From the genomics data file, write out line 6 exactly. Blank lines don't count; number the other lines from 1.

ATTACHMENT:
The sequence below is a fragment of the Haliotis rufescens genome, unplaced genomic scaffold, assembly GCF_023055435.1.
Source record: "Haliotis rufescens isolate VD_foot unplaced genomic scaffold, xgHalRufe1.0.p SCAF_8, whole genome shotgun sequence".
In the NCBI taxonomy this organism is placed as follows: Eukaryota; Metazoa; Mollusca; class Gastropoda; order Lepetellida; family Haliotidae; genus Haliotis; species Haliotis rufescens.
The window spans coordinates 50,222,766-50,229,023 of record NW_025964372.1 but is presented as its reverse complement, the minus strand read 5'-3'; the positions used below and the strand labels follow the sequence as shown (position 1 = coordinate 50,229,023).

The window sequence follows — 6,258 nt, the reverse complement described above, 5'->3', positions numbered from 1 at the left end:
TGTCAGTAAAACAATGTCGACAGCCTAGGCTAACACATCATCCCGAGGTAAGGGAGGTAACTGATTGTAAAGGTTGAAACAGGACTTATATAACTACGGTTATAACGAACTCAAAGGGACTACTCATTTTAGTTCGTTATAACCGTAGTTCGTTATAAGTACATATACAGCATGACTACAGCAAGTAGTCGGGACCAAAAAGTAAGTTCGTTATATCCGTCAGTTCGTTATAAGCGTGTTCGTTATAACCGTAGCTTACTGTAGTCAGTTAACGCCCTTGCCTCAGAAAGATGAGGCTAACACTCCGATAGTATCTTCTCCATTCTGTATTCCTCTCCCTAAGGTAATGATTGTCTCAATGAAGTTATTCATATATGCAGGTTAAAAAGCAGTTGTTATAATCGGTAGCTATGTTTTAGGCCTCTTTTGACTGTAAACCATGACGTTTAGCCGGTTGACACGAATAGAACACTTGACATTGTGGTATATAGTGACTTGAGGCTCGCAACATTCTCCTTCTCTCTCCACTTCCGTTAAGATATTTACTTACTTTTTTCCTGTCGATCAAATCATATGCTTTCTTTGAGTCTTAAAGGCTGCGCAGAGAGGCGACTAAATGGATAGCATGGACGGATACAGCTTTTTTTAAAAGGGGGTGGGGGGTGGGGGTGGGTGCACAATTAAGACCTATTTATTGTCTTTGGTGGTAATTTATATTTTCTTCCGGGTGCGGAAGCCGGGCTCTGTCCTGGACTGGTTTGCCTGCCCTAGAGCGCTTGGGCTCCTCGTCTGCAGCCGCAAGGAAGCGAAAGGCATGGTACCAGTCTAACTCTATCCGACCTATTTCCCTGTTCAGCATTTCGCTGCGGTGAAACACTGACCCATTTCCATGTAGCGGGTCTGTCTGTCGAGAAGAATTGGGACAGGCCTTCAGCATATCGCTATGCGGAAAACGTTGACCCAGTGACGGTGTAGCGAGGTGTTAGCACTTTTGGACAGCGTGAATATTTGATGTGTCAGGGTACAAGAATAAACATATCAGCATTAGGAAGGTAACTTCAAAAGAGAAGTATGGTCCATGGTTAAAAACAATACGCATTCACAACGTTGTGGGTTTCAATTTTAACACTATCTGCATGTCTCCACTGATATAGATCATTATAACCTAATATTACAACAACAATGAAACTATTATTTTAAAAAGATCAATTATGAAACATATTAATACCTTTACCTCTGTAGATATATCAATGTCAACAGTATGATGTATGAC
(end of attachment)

TGTCAGTAAAACAATGTCGACAGCCTAGGCTAACACATCATCCCGAGGTAAGGGAGGTAACTGATTGTAAAGGTTGAAACAGGACTTATATAACTACGGTTATAACGAACTCAAAGGGACTACTCATTTTAGTTCGTTATAACCGTAGTTCGTTATAAGTACATATACAGCATGACTACAGCAAGTAGTCGGGACCAAAAAGTAAGTTCGTTATATCCGTCAGTTCGTTATAAGCGTGTTCGTTATAACCGTAGCTTACTGTAGTCAGTTAACGCCCTTGCCTCAGAAAGATGAGGCTAACACTCCGATAGTATCTTCTCCATTCTGTATTCCTCTCCCTAAGGTAATGATTGTCTCAATGAAGTTATTCATATATGCAGGTTAAAAAGCAGTTGTTATAATCGGTAGCTATGTTTTAGGCCTCTTTTGACTGTAAACCATGACGTTTAGCCGGTTGACACGAATAGAACACTTGACATTGTGGTATATAGTGACTTGAGGCTCGCAACATTCTCCTTCTCTCTCCACTTCCGTTAAGATATTTACTTACTTTTTTCCTGTCGATCAAATCATATGCTTTCTTTGAGTCTTAAAGGCTGCGCAGAGAGGCGACTAAATGGATAGCATGGACGGATACAGCTTTTTTTAAAAGGGGGTGGGGGGTGGGGGTGGGTGCACAATTAAGACCTATTTATTGTCTTTGGTGGTAATTTATATTTTCTTCCGGGTGCGGAAGCCGGGCTCTGTCCTGGACTGGTTTGCCTGCCCTAGAGCGCTTGGGCTCCTCGTCTGCAGCCGCAAGGAAGCGAAAGGCATGGTACCAGTCTAACTCTATCCGACCTATTTCCCTGTTCAGCATTTCGCTGCGGTGAAACACTGACCCATTTCCATGTAGCGGGTCTGTCTGTCGAGAAGAATTGGGACAGGCCTTCAGCATATCGCTATGCGGAAAACGTTGACCCAGTGACGGTGTAGCGAGGTGTTAGCACTTTTGGACAGCGTGAATATTTGATGTGTCAGGGTACAAGAATAAACATATCAGCATTAGGAAGGTAACTTCAAAAGAGAAGTATGGTCCATGGTTAAAAACAATACGCATTCACAACGTTGTGGGTTTCAATTTTAACACTATCTGCATGTCTCCACTGATATAGATCATTATAACCTAATATTACAACAACAATGAAACTATTATTTTAAAAAGATCAATTATGAAACATATTAATACCTTTACCTCTGTAGATATATCAATGTCAACAGTATGATGTATGAC